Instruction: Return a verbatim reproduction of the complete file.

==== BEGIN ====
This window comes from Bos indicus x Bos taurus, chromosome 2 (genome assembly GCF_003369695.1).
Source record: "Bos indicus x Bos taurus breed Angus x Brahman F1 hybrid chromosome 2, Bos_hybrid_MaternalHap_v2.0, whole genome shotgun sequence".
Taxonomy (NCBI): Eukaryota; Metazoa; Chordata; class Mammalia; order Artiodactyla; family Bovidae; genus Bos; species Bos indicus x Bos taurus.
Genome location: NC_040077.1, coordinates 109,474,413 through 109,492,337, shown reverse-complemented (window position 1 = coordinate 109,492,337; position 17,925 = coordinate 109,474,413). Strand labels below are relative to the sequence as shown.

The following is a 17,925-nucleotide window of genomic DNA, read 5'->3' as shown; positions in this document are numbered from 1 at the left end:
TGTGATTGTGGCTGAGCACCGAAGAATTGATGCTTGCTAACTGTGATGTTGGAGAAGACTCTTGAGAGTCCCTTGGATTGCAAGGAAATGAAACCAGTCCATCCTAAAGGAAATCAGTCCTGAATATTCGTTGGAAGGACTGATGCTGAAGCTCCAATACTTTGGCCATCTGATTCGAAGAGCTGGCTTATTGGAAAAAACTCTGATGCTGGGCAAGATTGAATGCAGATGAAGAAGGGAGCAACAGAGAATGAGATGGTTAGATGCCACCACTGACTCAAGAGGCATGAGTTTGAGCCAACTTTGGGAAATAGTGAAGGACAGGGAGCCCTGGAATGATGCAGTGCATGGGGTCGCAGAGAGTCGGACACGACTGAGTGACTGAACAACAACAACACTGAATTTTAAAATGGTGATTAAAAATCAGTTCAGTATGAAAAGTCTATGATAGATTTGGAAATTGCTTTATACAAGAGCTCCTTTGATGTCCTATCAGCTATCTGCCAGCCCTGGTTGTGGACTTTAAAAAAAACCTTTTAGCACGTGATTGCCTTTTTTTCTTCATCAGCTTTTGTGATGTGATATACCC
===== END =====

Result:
This window comes from Bos indicus x Bos taurus, chromosome 2 (genome assembly GCF_003369695.1).
Source record: "Bos indicus x Bos taurus breed Angus x Brahman F1 hybrid chromosome 2, Bos_hybrid_MaternalHap_v2.0, whole genome shotgun sequence".
Taxonomy (NCBI): Eukaryota; Metazoa; Chordata; class Mammalia; order Artiodactyla; family Bovidae; genus Bos; species Bos indicus x Bos taurus.
Genome location: NC_040077.1, coordinates 109,474,413 through 109,492,337, shown reverse-complemented (window position 1 = coordinate 109,492,337; position 17,925 = coordinate 109,474,413). Strand labels below are relative to the sequence as shown.

The following is a 17,925-nucleotide window of genomic DNA, read 5'->3' as shown; positions in this document are numbered from 1 at the left end:
TGTGATTGTGGCTGAGCACCGAAGAATTGATGCTTGCTAACTGTGATGTTGGAGAAGACTCTTGAGAGTCCCTTGGATTGCAAGGAAATGAAACCAGTCCATCCTAAAGGAAATCAGTCCTGAATATTCGTTGGAAGGACTGATGCTGAAGCTCCAATACTTTGGCCATCTGATTCGAAGAGCTGGCTTATTGGAAAAAACTCTGATGCTGGGCAAGATTGAATGCAGATGAAGAAGGGAGCAACAGAGAATGAGATGGTTAGATGCCACCACTGACTCAAGAGGCATGAGTTTGAGCCAACTTTGGGAAATAGTGAAGGACAGGGAGCCCTGGAATGATGCAGTGCATGGGGTCGCAGAGAGTCGGACACGACTGAGTGACTGAACAACAACAACACTGAATTTTAAAATGGTGATTAAAAATCAGTTCAGTATGAAAAGTCTATGATAGATTTGGAAATTGCTTTATACAAGAGCTCCTTTGATGTCCTATCAGCTATCTGCCAGCCCTGGTTGTGGACTTTAAAAAAAACCTTTTAGCACGTGATTGCCTTTTTTTCTTCATCAGCTTTTGTGATGTGATATACCC